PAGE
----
Last summer, retiree John Yow was diagnosed with invasive squamous cell carcinoma. At the time, he was also a participant in a research study with the UAB Center for Exercise Medicine (CEM). Yow had been weight training under the guidance of a research scientist and exercise physiologist. As he prepared for the fight of his life, his doctors agreed, it could only help that he was physically fit.
"The weight-lifting I was doing had me in good shape and gave me strength that I was able to use when I was sick and helped me make it through my treatment," Yow says. He endured seven months of multiple surgeries, radiation, and chemotherapy. "Now that I’m in remission and exercising again, I've noticed my flexibility is better, I'm stronger and I feel better every day. My goal now is to get back to as normal as I can."
Surviving head and neck cancer is no small feat. Researchers at UAB believe part of the reason Yow recovered is the exercise regime he had adopted as part of the study.
"We've known for a long time that exercise is good for our health," says Marcas Bamman, Ph.D. and Director of the Center. “What we are finding out is that optimizing exercise treatments for specific diseases using a dose-response approach can have a significant impact on the health and well being of that individual. Also, specific diseases respond to certain exercise treatments.”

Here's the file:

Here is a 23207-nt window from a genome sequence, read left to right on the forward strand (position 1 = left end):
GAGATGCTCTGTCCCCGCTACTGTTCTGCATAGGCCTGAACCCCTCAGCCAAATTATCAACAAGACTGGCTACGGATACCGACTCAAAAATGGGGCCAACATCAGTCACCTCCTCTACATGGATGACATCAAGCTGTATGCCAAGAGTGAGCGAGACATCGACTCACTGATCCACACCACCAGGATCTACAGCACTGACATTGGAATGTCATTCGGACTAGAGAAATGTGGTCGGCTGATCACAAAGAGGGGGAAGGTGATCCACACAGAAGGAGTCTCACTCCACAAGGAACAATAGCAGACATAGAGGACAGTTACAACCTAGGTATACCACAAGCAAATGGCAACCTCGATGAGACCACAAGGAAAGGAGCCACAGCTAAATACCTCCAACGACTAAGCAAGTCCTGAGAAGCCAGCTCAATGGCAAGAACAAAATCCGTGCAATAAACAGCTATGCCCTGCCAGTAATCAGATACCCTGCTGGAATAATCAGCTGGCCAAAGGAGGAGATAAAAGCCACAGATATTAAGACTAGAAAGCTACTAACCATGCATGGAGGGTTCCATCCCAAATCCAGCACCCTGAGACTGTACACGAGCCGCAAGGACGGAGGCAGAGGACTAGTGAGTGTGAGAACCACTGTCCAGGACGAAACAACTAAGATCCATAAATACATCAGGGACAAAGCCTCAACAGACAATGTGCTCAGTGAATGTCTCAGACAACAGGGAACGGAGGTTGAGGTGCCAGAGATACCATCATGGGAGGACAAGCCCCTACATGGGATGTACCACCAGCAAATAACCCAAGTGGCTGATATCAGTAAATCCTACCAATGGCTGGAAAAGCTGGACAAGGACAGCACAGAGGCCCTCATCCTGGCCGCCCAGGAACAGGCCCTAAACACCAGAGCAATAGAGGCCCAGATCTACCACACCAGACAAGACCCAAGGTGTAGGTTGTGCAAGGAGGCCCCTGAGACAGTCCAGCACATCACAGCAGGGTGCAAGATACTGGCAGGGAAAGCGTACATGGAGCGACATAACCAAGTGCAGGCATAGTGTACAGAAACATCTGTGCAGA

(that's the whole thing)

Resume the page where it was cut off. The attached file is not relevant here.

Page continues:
The UAB CEM interdisciplinary team brings together 60 investigators, 16 departments, and 6 schools for a multi-science approach. "The overall goal is to determine how we can best intervene with exercise in specific diseases, aging, and wellness to have the greatest impact on quality of life, " states Dr. Bamman.
Bamman has spent over 15 years studying exercise and its impact and is considered an expert on the subject. Targeted areas for future research at the UAB CEM include Parkinson’s, Diabetes, obesity, cardiometabolic diseases, age related movement disorders, and wellness initiatives.
“Exercise is powerful medicine; however, numerous clinically important questions require major advances in research. The UAB Center for Exercise Medicine is a leader in this field and we are continually exploring new ways to accelerate this important research,” states Bamman.